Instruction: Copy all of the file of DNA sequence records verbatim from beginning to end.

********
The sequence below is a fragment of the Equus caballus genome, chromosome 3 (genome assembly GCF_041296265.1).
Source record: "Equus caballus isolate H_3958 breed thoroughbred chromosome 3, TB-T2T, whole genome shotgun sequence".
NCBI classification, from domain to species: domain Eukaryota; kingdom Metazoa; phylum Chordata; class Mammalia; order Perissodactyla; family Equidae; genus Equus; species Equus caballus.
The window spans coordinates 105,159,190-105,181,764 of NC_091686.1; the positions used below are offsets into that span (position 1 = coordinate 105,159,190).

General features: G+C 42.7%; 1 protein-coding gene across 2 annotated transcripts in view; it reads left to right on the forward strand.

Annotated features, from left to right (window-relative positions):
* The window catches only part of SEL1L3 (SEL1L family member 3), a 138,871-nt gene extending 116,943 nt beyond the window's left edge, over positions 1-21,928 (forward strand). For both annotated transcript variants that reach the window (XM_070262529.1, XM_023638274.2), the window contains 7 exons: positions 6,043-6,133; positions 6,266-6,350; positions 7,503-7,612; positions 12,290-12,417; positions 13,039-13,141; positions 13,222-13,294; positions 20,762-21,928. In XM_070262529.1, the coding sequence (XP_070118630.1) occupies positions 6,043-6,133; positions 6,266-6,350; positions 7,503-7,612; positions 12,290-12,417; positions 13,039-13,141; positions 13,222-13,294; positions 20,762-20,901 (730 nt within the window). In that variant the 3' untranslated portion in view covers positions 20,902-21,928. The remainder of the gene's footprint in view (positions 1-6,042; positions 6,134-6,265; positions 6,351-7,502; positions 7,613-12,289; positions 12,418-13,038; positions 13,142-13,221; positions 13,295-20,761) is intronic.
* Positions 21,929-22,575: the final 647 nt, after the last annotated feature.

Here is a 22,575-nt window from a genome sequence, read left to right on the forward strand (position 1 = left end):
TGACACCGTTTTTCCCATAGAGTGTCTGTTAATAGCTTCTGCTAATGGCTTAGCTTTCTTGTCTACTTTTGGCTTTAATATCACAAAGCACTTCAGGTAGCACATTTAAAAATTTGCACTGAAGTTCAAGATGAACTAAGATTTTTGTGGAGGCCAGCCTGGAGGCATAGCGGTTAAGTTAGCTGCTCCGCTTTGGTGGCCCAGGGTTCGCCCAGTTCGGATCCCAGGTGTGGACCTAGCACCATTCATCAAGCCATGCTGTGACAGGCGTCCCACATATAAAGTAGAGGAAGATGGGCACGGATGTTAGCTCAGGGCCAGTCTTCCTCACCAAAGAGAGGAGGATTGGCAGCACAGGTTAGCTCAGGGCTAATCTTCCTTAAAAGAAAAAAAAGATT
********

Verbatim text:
The sequence below is a fragment of the Equus caballus genome, chromosome 3 (genome assembly GCF_041296265.1).
Source record: "Equus caballus isolate H_3958 breed thoroughbred chromosome 3, TB-T2T, whole genome shotgun sequence".
NCBI classification, from domain to species: domain Eukaryota; kingdom Metazoa; phylum Chordata; class Mammalia; order Perissodactyla; family Equidae; genus Equus; species Equus caballus.
The window spans coordinates 105,159,190-105,181,764 of NC_091686.1; the positions used below are offsets into that span (position 1 = coordinate 105,159,190).

General features: G+C 42.7%; 1 protein-coding gene across 2 annotated transcripts in view; it reads left to right on the forward strand.

Annotated features, from left to right (window-relative positions):
* The window catches only part of SEL1L3 (SEL1L family member 3), a 138,871-nt gene extending 116,943 nt beyond the window's left edge, over positions 1-21,928 (forward strand). For both annotated transcript variants that reach the window (XM_070262529.1, XM_023638274.2), the window contains 7 exons: positions 6,043-6,133; positions 6,266-6,350; positions 7,503-7,612; positions 12,290-12,417; positions 13,039-13,141; positions 13,222-13,294; positions 20,762-21,928. In XM_070262529.1, the coding sequence (XP_070118630.1) occupies positions 6,043-6,133; positions 6,266-6,350; positions 7,503-7,612; positions 12,290-12,417; positions 13,039-13,141; positions 13,222-13,294; positions 20,762-20,901 (730 nt within the window). In that variant the 3' untranslated portion in view covers positions 20,902-21,928. The remainder of the gene's footprint in view (positions 1-6,042; positions 6,134-6,265; positions 6,351-7,502; positions 7,613-12,289; positions 12,418-13,038; positions 13,142-13,221; positions 13,295-20,761) is intronic.
* Positions 21,929-22,575: the final 647 nt, after the last annotated feature.

Here is a 22,575-nt window from a genome sequence, read left to right on the forward strand (position 1 = left end):
TGACACCGTTTTTCCCATAGAGTGTCTGTTAATAGCTTCTGCTAATGGCTTAGCTTTCTTGTCTACTTTTGGCTTTAATATCACAAAGCACTTCAGGTAGCACATTTAAAAATTTGCACTGAAGTTCAAGATGAACTAAGATTTTTGTGGAGGCCAGCCTGGAGGCATAGCGGTTAAGTTAGCTGCTCCGCTTTGGTGGCCCAGGGTTCGCCCAGTTCGGATCCCAGGTGTGGACCTAGCACCATTCATCAAGCCATGCTGTGACAGGCGTCCCACATATAAAGTAGAGGAAGATGGGCACGGATGTTAGCTCAGGGCCAGTCTTCCTCACCAAAGAGAGGAGGATTGGCAGCACAGGTTAGCTCAGGGCTAATCTTCCTTAAAAGAAAAAAAAGATT